When Alan Herbert, the renowned Answerman who writes the Coin Clinic column in Numismatic News died Saturday at the age of 86, an era came to an end. I was informed of his passing yesterday.
When he began writing for Numismatic News in late 1968, he probably did not realize that he would continue his association with the paper in one form or another for the next 44 years or so.
I considered him to be both friend and mentor no matter what the distance was between us. I associate him with South Dakota, where he lived at the time I first learned who he was and now at the end, but he also spent many winters in Arizona and years working here in the office in Iola, Wis., and in Germany.
His role with Numismatic News began as an authority on error coins and that was the topic of his “Odd Corner” column.
When I subscribed to the paper the following spring, it was one of the elements that drew me into numismatics and kept me there.
What is it about errors that makes them so compelling to read about?
I guess we all dream of finding a mistake made by the Mint that will be worth a lot of money. With the end of the circulation finds era regarding 90 percent silver coins, errors beckoned as a new frontier.
The simple fact is that most errors are not worth a lot of money. It is a field that requires some study to know the difference.
Alan took it as his mission to educate collectors as to the many errors that are common and the few that are not.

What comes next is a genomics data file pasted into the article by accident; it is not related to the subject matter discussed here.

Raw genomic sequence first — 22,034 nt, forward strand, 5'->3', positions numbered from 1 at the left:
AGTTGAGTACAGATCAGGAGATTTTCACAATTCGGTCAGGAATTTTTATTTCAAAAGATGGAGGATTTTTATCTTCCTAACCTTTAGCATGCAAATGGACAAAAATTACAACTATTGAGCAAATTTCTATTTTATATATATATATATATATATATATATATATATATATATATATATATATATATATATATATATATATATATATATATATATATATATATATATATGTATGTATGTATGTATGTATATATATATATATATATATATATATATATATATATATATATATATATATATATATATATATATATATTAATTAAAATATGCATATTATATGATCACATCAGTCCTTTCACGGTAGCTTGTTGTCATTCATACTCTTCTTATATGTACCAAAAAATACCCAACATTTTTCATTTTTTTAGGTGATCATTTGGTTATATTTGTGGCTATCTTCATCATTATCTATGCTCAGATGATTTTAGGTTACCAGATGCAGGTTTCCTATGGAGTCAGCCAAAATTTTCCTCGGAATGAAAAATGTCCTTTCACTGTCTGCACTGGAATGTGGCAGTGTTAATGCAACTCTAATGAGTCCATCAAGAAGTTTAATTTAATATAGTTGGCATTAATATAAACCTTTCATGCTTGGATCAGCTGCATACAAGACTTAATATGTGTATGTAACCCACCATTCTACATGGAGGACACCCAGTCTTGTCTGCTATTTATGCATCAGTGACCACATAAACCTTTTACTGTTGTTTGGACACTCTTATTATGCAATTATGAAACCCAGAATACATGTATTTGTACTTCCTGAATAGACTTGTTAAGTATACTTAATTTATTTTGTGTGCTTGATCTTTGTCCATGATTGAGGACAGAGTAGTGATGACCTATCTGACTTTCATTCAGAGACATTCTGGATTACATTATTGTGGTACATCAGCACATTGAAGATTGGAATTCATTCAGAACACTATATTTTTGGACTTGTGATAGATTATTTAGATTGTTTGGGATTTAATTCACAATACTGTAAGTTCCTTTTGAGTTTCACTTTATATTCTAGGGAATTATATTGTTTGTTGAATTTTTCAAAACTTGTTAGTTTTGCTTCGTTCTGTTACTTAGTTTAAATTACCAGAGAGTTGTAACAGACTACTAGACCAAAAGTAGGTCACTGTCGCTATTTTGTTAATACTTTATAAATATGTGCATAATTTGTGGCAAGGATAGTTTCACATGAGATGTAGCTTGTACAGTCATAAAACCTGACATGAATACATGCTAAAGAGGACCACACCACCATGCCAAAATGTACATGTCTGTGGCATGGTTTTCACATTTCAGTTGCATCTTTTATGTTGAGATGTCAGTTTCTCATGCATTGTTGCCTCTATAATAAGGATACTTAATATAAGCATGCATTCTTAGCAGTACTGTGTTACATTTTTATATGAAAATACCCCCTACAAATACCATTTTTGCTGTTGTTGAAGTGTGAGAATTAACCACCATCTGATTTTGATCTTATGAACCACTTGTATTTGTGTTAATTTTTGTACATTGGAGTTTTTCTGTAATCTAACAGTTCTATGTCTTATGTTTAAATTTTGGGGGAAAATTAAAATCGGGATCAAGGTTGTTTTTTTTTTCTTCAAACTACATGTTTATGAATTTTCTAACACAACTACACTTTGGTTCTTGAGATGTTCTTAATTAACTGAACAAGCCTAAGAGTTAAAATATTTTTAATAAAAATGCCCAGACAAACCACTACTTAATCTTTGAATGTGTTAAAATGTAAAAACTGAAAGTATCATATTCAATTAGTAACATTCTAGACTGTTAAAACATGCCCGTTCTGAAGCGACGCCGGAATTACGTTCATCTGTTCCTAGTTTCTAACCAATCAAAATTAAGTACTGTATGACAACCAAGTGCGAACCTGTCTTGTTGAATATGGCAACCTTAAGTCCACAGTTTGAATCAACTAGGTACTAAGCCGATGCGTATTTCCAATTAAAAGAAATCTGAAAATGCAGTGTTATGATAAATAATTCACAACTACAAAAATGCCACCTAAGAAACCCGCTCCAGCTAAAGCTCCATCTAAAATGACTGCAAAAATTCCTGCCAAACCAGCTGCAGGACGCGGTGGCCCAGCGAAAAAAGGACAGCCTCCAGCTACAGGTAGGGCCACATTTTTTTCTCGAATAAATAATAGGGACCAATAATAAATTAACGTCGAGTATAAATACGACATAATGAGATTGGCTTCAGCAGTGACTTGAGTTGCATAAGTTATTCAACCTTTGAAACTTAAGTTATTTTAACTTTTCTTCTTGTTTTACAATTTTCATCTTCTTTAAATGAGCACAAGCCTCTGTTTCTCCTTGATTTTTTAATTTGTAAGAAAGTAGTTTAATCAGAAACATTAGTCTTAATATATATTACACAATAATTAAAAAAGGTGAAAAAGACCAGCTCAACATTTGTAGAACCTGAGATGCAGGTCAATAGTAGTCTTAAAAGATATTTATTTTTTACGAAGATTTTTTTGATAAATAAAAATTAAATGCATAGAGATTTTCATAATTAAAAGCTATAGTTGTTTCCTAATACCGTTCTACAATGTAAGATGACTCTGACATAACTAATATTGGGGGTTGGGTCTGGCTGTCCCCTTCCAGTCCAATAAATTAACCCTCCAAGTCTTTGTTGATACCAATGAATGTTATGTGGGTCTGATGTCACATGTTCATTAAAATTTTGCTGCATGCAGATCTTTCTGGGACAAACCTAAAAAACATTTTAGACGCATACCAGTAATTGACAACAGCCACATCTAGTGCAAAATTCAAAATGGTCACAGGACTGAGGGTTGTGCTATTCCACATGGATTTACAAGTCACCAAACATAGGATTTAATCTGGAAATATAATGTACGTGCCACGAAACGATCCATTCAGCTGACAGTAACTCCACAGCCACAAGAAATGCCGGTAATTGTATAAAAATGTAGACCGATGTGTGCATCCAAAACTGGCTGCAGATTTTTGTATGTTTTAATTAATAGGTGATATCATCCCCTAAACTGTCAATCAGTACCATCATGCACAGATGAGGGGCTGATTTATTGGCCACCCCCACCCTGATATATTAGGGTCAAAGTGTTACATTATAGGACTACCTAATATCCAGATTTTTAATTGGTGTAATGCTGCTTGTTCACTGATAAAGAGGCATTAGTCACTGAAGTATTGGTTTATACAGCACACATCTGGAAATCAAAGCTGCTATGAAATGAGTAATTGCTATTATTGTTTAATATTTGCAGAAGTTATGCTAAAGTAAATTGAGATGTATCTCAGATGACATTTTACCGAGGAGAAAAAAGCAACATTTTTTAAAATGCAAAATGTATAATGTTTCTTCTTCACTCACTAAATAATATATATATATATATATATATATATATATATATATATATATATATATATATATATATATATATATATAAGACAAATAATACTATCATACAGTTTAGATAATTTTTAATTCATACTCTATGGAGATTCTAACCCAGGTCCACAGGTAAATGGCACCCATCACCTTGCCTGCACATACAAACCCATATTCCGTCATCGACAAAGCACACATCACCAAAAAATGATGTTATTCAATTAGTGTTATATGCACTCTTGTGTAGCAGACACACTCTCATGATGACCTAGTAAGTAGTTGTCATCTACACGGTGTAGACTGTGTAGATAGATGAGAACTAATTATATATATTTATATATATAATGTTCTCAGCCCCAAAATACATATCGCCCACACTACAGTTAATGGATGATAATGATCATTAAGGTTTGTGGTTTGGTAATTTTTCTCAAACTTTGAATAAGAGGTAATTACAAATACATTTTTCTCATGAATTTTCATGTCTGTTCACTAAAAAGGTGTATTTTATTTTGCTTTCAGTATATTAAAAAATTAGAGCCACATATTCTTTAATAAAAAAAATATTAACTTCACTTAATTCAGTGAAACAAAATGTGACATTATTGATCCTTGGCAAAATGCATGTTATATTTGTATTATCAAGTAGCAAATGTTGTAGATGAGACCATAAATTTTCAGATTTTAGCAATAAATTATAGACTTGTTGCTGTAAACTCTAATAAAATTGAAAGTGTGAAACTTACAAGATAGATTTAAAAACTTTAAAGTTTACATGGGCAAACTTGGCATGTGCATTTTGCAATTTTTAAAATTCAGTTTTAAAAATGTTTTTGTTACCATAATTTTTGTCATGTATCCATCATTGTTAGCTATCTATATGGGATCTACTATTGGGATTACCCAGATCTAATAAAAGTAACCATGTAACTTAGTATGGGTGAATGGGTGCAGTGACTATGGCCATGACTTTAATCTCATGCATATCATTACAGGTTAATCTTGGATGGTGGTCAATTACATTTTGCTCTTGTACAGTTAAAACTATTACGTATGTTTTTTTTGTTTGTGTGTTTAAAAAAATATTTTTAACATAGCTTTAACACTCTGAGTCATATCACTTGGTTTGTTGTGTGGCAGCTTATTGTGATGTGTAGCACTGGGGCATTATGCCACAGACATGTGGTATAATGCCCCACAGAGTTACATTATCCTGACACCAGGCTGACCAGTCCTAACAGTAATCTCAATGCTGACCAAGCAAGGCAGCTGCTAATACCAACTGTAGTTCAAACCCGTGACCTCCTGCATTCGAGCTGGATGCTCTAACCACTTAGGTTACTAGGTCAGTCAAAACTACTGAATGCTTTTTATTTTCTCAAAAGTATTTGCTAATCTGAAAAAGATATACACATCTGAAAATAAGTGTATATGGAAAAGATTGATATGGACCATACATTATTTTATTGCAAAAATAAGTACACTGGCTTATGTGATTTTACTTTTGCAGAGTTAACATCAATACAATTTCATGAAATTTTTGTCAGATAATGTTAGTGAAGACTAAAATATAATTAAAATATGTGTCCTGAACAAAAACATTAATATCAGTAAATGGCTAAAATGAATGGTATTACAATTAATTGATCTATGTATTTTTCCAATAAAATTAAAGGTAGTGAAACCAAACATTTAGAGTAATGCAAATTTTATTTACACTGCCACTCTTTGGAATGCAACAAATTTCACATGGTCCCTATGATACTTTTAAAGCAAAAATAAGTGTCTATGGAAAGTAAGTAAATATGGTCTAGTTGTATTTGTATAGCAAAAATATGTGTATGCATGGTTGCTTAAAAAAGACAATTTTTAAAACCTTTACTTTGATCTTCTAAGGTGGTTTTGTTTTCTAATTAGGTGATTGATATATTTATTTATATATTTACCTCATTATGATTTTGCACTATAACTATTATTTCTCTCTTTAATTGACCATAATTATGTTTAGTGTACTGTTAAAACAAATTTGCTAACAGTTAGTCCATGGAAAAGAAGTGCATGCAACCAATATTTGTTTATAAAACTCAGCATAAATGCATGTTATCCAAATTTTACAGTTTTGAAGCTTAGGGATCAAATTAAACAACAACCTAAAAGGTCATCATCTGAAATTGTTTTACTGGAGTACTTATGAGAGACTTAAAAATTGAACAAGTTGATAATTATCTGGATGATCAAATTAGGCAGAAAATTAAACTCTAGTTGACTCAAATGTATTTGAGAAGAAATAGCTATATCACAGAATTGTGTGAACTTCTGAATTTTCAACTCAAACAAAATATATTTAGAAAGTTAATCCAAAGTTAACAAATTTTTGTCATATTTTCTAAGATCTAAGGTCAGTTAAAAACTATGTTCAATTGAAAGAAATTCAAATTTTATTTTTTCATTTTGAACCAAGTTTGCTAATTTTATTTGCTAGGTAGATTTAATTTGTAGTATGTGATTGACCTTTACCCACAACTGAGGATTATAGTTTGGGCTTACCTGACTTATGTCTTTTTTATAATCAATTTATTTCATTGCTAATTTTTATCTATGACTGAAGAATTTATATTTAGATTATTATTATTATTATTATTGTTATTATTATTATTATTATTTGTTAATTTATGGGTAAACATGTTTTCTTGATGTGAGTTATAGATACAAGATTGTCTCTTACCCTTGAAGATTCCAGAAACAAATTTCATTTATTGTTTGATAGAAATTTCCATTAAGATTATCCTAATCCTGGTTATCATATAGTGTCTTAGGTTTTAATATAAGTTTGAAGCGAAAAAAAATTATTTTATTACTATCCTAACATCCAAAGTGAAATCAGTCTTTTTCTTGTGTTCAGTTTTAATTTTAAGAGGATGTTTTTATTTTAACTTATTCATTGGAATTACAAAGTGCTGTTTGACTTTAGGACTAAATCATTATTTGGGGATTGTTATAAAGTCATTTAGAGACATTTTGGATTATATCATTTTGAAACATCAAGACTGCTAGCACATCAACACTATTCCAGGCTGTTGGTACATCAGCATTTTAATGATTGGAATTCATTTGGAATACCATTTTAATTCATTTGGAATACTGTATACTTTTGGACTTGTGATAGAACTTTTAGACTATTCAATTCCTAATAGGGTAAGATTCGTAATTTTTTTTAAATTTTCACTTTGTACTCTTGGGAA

He pointed out the paradox that error coins like the 1922 plain cent and the 1937-D three-legged Buffalo nickel would not have passed muster with today’s educated collectors if found in the present, but coins like the 1955 doubled-die cent and the recently discovered 1983-D copper cent would.
Another thing that was so compelling was Alan’s sharing of credit. He would photograph and publish images of coins sent to him by readers and announce to the world that this person was the finder of such and such.
A public slap on the back certainly didn’t hurt his many contacts in numismatics who supplied him with coins to evaluate. Some were regulars. Some asked one question and that was it.
Alan was great fun to work with in a reserved sort of way. His many experiences of life would turn into stories shared at a quiet moment.
My favorite was when he lived in Germany, long before East and West were reunited.
Germans like to know what you do for a living. It affects how they treat you.
Alan Herbert proudly wore our corporate Krause Publications pin when it was created. Many readers might recognize the “KP” initials.
The Germans did, too. It meant something else.
He noticed his good friends behaving unusually.
One had the courage to ask him: “Are you really a member of the Communist Party?”
Alan quickly put the pin away.
More often he was simply asked by collectors when they met him for the first time, “Are you really the Answerman?”
He was. He will be greatly missed.
Buzz blogger Dave Harper is editor of the weekly newspaper "Numismatic News."